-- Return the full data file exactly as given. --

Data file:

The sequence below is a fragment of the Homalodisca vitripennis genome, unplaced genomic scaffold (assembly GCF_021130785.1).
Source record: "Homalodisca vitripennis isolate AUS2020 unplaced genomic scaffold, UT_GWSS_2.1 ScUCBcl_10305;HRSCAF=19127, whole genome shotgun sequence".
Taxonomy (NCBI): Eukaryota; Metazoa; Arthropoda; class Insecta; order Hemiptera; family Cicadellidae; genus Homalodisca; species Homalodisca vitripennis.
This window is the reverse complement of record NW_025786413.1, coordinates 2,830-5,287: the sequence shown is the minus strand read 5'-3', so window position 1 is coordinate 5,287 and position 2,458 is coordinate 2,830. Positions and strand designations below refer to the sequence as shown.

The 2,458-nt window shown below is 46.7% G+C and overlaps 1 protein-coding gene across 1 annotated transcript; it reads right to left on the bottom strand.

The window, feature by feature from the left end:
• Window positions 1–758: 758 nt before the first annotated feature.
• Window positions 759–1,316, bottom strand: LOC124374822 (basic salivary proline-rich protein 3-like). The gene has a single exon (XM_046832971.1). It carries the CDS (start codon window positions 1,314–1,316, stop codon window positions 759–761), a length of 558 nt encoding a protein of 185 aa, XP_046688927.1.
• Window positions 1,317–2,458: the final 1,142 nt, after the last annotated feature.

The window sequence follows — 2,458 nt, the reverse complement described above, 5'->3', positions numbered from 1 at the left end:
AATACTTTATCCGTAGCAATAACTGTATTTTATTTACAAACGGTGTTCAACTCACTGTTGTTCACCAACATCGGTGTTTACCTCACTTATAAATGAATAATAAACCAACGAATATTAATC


The sequence below is a fragment of the Homalodisca vitripennis genome, unplaced genomic scaffold (assembly GCF_021130785.1).
Source record: "Homalodisca vitripennis isolate AUS2020 unplaced genomic scaffold, UT_GWSS_2.1 ScUCBcl_10305;HRSCAF=19127, whole genome shotgun sequence".
Taxonomy (NCBI): Eukaryota; Metazoa; Arthropoda; class Insecta; order Hemiptera; family Cicadellidae; genus Homalodisca; species Homalodisca vitripennis.
This window is the reverse complement of record NW_025786413.1, coordinates 2,830-5,287: the sequence shown is the minus strand read 5'-3', so window position 1 is coordinate 5,287 and position 2,458 is coordinate 2,830. Positions and strand designations below refer to the sequence as shown.

The 2,458-nt window shown below is 46.7% G+C and overlaps 1 protein-coding gene across 1 annotated transcript; it reads right to left on the bottom strand.

The window, feature by feature from the left end:
• Window positions 1–758: 758 nt before the first annotated feature.
• Window positions 759–1,316, bottom strand: LOC124374822 (basic salivary proline-rich protein 3-like). The gene has a single exon (XM_046832971.1). It carries the CDS (start codon window positions 1,314–1,316, stop codon window positions 759–761), a length of 558 nt encoding a protein of 185 aa, XP_046688927.1.
• Window positions 1,317–2,458: the final 1,142 nt, after the last annotated feature.

The window sequence follows — 2,458 nt, the reverse complement described above, 5'->3', positions numbered from 1 at the left end:
AATACTTTATCCGTAGCAATAACTGTATTTTATTTACAAACGGTGTTCAACTCACTGTTGTTCACCAACATCGGTGTTTACCTCACTTATAAATGAATAATAAACCAACGAATATTAATC